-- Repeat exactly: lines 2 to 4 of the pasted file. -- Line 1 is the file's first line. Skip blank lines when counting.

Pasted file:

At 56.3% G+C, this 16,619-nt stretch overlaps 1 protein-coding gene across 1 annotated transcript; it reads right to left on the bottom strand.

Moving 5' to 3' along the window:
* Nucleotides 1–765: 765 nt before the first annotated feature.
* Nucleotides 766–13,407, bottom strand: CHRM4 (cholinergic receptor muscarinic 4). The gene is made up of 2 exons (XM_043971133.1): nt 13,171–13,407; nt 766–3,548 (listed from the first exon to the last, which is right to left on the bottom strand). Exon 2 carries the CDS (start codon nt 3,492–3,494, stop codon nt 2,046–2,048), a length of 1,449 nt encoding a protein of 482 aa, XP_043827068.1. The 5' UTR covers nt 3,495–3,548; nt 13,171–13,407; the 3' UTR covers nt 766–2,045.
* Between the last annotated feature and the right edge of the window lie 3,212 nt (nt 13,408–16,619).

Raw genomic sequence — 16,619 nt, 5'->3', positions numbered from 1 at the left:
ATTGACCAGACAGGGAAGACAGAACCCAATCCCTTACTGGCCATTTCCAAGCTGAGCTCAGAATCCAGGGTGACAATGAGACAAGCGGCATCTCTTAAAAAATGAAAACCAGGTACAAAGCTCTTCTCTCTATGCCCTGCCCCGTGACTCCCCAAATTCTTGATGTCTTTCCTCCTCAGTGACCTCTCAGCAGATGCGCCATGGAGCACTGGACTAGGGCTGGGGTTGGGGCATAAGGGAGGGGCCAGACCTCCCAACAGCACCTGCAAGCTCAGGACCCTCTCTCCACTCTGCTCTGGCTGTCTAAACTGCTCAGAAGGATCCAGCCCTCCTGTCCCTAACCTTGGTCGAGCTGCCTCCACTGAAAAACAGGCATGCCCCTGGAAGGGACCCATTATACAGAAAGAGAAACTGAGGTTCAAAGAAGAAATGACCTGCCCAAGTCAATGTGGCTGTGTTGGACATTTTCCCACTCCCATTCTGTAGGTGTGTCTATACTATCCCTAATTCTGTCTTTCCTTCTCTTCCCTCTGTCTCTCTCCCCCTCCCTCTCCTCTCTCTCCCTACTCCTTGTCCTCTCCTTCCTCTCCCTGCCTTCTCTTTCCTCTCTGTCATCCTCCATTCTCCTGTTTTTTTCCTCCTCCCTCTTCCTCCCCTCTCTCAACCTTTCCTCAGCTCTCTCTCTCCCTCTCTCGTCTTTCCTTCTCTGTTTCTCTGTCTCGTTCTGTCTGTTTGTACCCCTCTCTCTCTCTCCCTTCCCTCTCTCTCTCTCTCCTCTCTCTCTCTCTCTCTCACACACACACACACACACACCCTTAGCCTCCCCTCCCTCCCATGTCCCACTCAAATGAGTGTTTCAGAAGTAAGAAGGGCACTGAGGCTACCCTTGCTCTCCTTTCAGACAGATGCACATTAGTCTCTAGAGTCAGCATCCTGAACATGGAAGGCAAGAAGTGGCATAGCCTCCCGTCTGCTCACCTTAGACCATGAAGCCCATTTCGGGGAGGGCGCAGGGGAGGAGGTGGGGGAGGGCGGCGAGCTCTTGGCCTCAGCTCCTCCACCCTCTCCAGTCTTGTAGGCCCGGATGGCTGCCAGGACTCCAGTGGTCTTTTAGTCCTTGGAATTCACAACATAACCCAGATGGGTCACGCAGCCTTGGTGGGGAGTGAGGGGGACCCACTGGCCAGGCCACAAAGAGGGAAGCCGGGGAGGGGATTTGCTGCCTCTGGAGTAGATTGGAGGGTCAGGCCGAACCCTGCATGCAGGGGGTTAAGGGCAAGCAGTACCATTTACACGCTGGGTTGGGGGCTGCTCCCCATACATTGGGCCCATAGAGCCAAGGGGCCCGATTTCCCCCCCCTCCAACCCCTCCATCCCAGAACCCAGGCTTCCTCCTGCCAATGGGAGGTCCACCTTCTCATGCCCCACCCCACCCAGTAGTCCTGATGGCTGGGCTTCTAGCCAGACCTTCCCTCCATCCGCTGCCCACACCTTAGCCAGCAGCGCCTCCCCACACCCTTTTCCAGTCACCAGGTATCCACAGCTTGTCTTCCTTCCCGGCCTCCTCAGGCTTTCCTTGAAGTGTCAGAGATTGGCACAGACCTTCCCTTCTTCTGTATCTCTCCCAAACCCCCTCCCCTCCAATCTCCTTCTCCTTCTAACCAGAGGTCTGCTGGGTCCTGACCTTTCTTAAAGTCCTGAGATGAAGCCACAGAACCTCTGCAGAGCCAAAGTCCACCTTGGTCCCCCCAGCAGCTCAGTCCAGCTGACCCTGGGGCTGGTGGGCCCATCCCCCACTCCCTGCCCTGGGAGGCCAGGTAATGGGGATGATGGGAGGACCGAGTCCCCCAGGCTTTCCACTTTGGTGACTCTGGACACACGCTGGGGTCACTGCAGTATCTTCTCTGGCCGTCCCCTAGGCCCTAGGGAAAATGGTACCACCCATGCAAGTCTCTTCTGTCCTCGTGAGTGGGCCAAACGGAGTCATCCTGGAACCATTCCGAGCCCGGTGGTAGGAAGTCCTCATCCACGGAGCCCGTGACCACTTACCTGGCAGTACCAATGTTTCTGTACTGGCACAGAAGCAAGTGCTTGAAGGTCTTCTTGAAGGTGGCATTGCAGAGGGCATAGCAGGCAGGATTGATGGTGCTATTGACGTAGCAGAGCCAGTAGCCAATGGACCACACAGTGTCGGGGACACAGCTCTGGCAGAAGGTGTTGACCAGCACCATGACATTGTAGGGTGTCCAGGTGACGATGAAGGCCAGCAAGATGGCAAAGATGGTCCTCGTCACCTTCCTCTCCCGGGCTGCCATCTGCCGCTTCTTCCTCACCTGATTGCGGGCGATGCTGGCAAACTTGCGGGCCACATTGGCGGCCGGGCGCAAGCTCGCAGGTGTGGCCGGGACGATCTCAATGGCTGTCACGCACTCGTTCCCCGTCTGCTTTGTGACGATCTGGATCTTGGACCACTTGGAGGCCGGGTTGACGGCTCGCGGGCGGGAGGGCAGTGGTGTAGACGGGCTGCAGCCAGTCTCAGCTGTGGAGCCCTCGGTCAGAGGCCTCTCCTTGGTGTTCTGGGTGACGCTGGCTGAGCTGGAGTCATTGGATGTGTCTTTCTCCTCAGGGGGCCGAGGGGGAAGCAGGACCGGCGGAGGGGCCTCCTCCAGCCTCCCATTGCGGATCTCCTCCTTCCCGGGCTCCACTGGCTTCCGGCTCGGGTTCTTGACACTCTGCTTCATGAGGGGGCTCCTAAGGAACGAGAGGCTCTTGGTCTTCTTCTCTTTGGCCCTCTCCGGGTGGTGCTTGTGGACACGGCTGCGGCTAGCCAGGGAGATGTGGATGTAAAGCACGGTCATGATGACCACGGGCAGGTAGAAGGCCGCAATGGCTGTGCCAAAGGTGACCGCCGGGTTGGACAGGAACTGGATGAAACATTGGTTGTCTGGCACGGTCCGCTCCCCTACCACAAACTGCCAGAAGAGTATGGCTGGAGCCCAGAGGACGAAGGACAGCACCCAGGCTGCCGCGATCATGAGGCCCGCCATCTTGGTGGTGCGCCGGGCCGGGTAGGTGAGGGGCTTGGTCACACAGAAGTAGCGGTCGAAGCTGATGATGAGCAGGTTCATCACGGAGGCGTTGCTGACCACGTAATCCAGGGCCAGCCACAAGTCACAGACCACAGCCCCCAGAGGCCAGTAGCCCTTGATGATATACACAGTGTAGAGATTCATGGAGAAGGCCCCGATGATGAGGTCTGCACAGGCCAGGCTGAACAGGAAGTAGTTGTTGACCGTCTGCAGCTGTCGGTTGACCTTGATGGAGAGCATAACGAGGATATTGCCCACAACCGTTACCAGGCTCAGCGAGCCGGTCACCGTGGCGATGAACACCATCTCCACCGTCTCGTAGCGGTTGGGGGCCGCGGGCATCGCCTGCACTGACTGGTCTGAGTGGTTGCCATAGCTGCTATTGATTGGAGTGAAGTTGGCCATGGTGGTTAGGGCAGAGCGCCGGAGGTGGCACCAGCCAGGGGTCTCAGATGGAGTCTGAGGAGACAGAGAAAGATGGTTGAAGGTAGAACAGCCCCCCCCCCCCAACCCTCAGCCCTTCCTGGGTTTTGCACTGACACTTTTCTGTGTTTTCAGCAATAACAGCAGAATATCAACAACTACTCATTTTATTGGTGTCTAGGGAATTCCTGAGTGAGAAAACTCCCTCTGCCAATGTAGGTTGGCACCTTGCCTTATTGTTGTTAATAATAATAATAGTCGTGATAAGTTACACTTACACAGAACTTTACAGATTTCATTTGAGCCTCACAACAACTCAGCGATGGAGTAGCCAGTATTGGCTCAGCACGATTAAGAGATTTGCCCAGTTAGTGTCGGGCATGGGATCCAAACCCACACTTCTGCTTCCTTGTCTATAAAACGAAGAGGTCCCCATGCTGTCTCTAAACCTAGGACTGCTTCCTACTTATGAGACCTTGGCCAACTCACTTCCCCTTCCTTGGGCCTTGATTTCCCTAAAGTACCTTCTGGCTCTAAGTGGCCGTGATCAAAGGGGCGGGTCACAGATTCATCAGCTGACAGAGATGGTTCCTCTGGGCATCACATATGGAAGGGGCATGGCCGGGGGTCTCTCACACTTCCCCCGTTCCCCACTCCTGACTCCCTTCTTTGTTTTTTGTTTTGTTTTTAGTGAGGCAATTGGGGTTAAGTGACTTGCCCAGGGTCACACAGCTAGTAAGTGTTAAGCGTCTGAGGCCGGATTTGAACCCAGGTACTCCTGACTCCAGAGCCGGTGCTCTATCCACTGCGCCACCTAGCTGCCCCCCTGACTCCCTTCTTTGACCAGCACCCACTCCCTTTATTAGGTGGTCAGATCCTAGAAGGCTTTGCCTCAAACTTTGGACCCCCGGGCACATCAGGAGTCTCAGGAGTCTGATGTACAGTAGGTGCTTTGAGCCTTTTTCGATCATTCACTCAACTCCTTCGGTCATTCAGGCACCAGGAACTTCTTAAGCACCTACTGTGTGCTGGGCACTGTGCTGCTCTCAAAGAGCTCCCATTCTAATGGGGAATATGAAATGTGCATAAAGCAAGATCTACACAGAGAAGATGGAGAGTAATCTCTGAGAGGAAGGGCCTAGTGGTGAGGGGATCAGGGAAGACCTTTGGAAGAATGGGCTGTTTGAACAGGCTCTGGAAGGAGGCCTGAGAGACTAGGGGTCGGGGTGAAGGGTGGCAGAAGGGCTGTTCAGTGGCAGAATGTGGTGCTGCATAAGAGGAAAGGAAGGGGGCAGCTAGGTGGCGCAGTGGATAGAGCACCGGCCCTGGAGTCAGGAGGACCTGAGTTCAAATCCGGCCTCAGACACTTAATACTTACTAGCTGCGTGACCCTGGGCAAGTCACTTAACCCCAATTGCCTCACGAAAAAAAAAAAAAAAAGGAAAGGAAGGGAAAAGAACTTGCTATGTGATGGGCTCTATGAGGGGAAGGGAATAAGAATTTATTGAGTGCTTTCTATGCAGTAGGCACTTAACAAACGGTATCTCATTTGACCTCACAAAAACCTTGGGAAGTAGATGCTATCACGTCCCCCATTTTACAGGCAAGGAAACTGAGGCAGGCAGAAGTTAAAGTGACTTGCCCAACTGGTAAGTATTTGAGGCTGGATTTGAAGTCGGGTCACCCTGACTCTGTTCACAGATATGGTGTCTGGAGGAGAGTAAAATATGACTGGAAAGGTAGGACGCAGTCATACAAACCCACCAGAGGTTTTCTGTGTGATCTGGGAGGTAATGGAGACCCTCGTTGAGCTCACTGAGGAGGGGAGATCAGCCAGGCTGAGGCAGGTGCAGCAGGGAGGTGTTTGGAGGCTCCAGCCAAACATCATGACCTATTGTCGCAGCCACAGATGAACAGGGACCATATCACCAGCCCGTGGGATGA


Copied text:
Moving 5' to 3' along the window:
* Nucleotides 1–765: 765 nt before the first annotated feature.
* Nucleotides 766–13,407, bottom strand: CHRM4 (cholinergic receptor muscarinic 4). The gene is made up of 2 exons (XM_043971133.1): nt 13,171–13,407; nt 766–3,548 (listed from the first exon to the last, which is right to left on the bottom strand). Exon 2 carries the CDS (start codon nt 3,492–3,494, stop codon nt 2,046–2,048), a length of 1,449 nt encoding a protein of 482 aa, XP_043827068.1. The 5' UTR covers nt 3,495–3,548; nt 13,171–13,407; the 3' UTR covers nt 766–2,045.